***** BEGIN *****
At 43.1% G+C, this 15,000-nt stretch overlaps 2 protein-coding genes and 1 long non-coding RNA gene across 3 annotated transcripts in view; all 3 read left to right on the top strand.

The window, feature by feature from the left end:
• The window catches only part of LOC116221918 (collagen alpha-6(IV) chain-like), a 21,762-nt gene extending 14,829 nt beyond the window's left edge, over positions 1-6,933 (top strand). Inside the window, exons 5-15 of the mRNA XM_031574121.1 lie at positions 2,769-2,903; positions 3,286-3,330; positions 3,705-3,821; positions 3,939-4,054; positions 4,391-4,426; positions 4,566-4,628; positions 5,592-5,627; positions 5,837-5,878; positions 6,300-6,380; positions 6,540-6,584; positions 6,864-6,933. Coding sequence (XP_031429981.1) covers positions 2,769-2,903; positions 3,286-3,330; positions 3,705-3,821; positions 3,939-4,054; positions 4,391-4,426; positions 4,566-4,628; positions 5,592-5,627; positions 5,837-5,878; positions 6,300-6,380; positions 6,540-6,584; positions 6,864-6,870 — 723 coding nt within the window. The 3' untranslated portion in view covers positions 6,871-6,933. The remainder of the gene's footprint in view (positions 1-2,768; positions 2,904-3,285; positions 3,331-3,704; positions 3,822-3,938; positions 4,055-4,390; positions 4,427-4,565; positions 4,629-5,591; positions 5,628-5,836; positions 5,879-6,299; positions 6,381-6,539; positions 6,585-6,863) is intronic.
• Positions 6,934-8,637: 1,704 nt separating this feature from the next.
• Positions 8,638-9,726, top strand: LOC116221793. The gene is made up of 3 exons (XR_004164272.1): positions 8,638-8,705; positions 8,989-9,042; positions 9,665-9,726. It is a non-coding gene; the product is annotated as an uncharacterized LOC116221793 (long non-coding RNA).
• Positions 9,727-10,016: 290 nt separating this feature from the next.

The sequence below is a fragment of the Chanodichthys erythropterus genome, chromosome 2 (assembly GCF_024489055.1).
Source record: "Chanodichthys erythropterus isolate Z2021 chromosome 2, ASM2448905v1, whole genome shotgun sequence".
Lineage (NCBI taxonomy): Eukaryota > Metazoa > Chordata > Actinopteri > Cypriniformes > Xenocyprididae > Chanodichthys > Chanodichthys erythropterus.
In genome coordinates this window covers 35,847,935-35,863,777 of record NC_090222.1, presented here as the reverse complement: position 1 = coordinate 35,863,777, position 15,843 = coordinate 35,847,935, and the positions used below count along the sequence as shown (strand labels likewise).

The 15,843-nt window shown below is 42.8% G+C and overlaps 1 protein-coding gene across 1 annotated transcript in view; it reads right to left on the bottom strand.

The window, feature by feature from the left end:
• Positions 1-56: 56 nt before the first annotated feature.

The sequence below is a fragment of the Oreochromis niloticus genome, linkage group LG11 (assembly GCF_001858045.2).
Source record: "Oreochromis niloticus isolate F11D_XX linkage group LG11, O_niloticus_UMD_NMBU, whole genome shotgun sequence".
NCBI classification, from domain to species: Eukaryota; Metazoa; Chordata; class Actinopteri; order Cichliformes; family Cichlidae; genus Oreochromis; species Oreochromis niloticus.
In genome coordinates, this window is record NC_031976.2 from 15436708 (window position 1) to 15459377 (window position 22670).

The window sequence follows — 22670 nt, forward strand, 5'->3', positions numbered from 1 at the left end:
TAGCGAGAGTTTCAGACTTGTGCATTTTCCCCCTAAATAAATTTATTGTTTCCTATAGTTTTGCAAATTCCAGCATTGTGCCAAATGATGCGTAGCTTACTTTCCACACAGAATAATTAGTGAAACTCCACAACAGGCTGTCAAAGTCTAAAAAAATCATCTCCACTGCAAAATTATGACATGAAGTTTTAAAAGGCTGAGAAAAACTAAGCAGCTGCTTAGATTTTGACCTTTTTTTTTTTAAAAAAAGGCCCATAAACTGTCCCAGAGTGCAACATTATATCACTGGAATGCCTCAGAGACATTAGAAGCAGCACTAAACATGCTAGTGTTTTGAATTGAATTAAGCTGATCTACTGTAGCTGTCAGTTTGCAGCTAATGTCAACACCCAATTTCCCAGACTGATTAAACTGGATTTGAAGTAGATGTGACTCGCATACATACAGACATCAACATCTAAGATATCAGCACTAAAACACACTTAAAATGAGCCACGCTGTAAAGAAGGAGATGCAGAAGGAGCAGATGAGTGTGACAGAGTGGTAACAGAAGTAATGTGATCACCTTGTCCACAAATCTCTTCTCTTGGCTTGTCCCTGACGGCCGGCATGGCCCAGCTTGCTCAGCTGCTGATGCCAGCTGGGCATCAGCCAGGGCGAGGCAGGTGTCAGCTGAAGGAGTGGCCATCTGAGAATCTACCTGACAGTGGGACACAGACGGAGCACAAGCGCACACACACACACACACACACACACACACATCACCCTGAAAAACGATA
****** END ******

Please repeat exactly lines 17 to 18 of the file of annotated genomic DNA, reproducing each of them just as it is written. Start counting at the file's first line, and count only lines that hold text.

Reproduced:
In genome coordinates, this window is record NC_031976.2 from 15436708 (window position 1) to 15459377 (window position 22670).

The window sequence follows — 22670 nt, forward strand, 5'->3', positions numbered from 1 at the left end: